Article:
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The Fallout of High-Stakes Testing and Grades

Tests and grades are at the center of increased anxiety and tension in schools. They kill creativity, curiosity, and risk-taking.

A school administrator grappled with managing the mushrooming number of high school students diagnosed with learning challenges and then given extra time on exams. It apparently caused great tension in that school, and raised ethical issues as well.

The debate over testing accommodations has been going on for some time now, and has received ample attention in the media. There has been a great deal of media coverage concerning some parents allegedly “gaming the system” – securing a testing advantage –  by making sure their child is diagnosed with a disability, usually Attention Deficit Hyperactivity Disorder (ADHD), and allowing for extra time on tests. Recently, there have been widely reported scandals involving “celebrity” parents attempting to manipulate testing and application “resumes” in order to secure admission into select colleges for their children.

This raises serious issues, among them, putting children with legitimately documented learning challenges at a further disadvantage; increasing the disparity between affluent parents who can pay for expensive neurological workups and those economically disadvantaged families who cannot, and giving children without ADHD access to medication and extended time on tests.  

Furthermore, it raises a troubling question about our achievement-based educational environment that bred these issues in the first place. Our current educational system has taught our children to navigate and survive schooling, not to embrace and love learning.  Students are instructed that in order to succeed in school, they must follow rules and directions; be compliant, memorize information, and perform well on tests. 

I believe this system has been rigged since its inception to help ensure that an elite segment of the student population disproportionately rises through the ranks. In the early stages of  industrial society, the goal was to separate factory workers from managers and leaders; it was an efficient way to help the economy to function by segregating people into different groups. 

In our post-industrial society, we clearly no longer need as many factory workers or even traditional white-collar workers. Students’ needs have changed; however, many adults making decisions for our children have not fully grasped this new reality. Uncertainty about our rapidly changing world has created increased anxiety in some parents, and instead of embracing change, many are doubling down to set children up for what they perceive as future success, and more than ever, are micro-managing their children.

It’s not working. We have ample evidence that today’s schooling, and the pressures placed on children, have increased anxiety, tension, and depression. For some families, it has also raised their tolerance for cheating the system. In addition, our current system prevents many of our students from mastering skills they actually need for the global world they will inherit. This has been reported in many studies, surveys, and journals and we see it playing out in the workforce in which so many young people are simply not prepared.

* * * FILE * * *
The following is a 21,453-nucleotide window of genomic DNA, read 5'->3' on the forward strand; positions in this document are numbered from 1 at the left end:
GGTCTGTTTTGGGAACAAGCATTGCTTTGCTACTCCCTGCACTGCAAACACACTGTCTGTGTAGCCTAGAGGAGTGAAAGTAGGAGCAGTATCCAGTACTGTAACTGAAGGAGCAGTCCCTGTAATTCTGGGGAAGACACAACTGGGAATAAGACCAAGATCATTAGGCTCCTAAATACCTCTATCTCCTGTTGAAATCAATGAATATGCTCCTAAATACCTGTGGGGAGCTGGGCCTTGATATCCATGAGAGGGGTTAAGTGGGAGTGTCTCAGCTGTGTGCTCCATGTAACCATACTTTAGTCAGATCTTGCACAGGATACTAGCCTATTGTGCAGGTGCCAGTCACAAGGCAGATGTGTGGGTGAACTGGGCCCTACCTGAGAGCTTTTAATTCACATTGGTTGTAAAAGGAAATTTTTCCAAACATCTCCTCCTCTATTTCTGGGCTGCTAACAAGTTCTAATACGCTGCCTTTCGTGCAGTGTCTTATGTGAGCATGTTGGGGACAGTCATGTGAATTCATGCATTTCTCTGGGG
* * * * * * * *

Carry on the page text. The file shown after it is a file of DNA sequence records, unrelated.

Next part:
Tests and grades, I believe, are at the center of this issue. They kill creativity, curiosity, and risk-taking. When schooling becomes about grades, real learning is diminished.  Students learn to ask questions, but they often are the wrong questions – Do we need to know this? Should we write this down? Is this going to be on the test? How do you want me to do it? What do you (the teacher) want? 

Parents unwittingly often ask the wrong questions as well – How did you do on the test? What grade did you get? This sends the message that grades matter more than actual learning.  And when a child doesn’t perform well on a test, or doesn’t receive a good grade, they can become demoralized, convinced they are stupid or incapable. In many cases, they simply give up, as author Jessica Lahey poignantly describes in her book, The Gift of Failure.

In this environment, it is no surprise to me that more and more students are being diagnosed with learning challenges in order to secure extended time on tests. It is no surprise to me that it raises ethical issues as well, because we all know not every child diagnosed with a learning challenge truly needs extra time on tests.  It is the same system that has created a culture of student cheating in our schools, a culture from which Jewish day schools are not immune.

To fully prepare our children for a future that has yet to be imagined, we must address the dysfunction that is causing emotional distress, killing deep learning, and creating environments that tolerate cheating and unethical behavior. Until we do this, our schools will continue to be challenged by these dilemmas.

We need to put learning at the center of what our children do in schools. We need to look carefully and critically at how we assess student growth and progress. We need to focus on learning and not the grade or score – those are simply by-products. We want assessments to be authentic and designed to provide feedback that encourages reflection, learning, perseverance and growth. 

At home, I would encourage you to ask your children the following kinds of questions: 

What questions did you ask today in class? What did you learn from your mistakes? How could you do it differently the next time? What interested you about…?  Share with me something new that you learned today. Demonstrate to your children, by the way you frame the conversation, that you are interested and support their learning – and not just the grade.

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